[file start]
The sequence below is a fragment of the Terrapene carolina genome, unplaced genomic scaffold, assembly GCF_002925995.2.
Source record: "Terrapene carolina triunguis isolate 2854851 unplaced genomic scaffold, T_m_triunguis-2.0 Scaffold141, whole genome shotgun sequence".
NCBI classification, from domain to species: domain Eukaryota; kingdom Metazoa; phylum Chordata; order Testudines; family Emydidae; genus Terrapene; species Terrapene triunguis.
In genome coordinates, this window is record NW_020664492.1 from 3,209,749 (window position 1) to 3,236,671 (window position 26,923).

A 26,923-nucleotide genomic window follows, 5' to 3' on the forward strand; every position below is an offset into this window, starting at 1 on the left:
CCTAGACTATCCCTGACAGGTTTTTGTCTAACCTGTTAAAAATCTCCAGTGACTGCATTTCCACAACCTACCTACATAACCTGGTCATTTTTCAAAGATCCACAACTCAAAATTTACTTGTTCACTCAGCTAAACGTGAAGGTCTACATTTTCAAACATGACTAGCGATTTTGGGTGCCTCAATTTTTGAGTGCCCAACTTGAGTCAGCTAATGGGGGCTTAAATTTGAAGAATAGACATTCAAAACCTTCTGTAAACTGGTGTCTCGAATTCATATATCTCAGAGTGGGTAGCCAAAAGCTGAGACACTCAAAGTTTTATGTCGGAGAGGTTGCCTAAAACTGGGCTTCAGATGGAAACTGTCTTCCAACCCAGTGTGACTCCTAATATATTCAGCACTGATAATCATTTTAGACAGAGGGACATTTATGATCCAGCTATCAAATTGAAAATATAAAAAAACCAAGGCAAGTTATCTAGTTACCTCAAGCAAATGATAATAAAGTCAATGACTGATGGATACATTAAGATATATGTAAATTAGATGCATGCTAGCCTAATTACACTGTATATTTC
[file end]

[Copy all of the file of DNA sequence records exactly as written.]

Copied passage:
The sequence below is a fragment of the Terrapene carolina genome, unplaced genomic scaffold, assembly GCF_002925995.2.
Source record: "Terrapene carolina triunguis isolate 2854851 unplaced genomic scaffold, T_m_triunguis-2.0 Scaffold141, whole genome shotgun sequence".
NCBI classification, from domain to species: domain Eukaryota; kingdom Metazoa; phylum Chordata; order Testudines; family Emydidae; genus Terrapene; species Terrapene triunguis.
In genome coordinates, this window is record NW_020664492.1 from 3,209,749 (window position 1) to 3,236,671 (window position 26,923).

A 26,923-nucleotide genomic window follows, 5' to 3' on the forward strand; every position below is an offset into this window, starting at 1 on the left:
CCTAGACTATCCCTGACAGGTTTTTGTCTAACCTGTTAAAAATCTCCAGTGACTGCATTTCCACAACCTACCTACATAACCTGGTCATTTTTCAAAGATCCACAACTCAAAATTTACTTGTTCACTCAGCTAAACGTGAAGGTCTACATTTTCAAACATGACTAGCGATTTTGGGTGCCTCAATTTTTGAGTGCCCAACTTGAGTCAGCTAATGGGGGCTTAAATTTGAAGAATAGACATTCAAAACCTTCTGTAAACTGGTGTCTCGAATTCATATATCTCAGAGTGGGTAGCCAAAAGCTGAGACACTCAAAGTTTTATGTCGGAGAGGTTGCCTAAAACTGGGCTTCAGATGGAAACTGTCTTCCAACCCAGTGTGACTCCTAATATATTCAGCACTGATAATCATTTTAGACAGAGGGACATTTATGATCCAGCTATCAAATTGAAAATATAAAAAAACCAAGGCAAGTTATCTAGTTACCTCAAGCAAATGATAATAAAGTCAATGACTGATGGATACATTAAGATATATGTAAATTAGATGCATGCTAGCCTAATTACACTGTATATTTC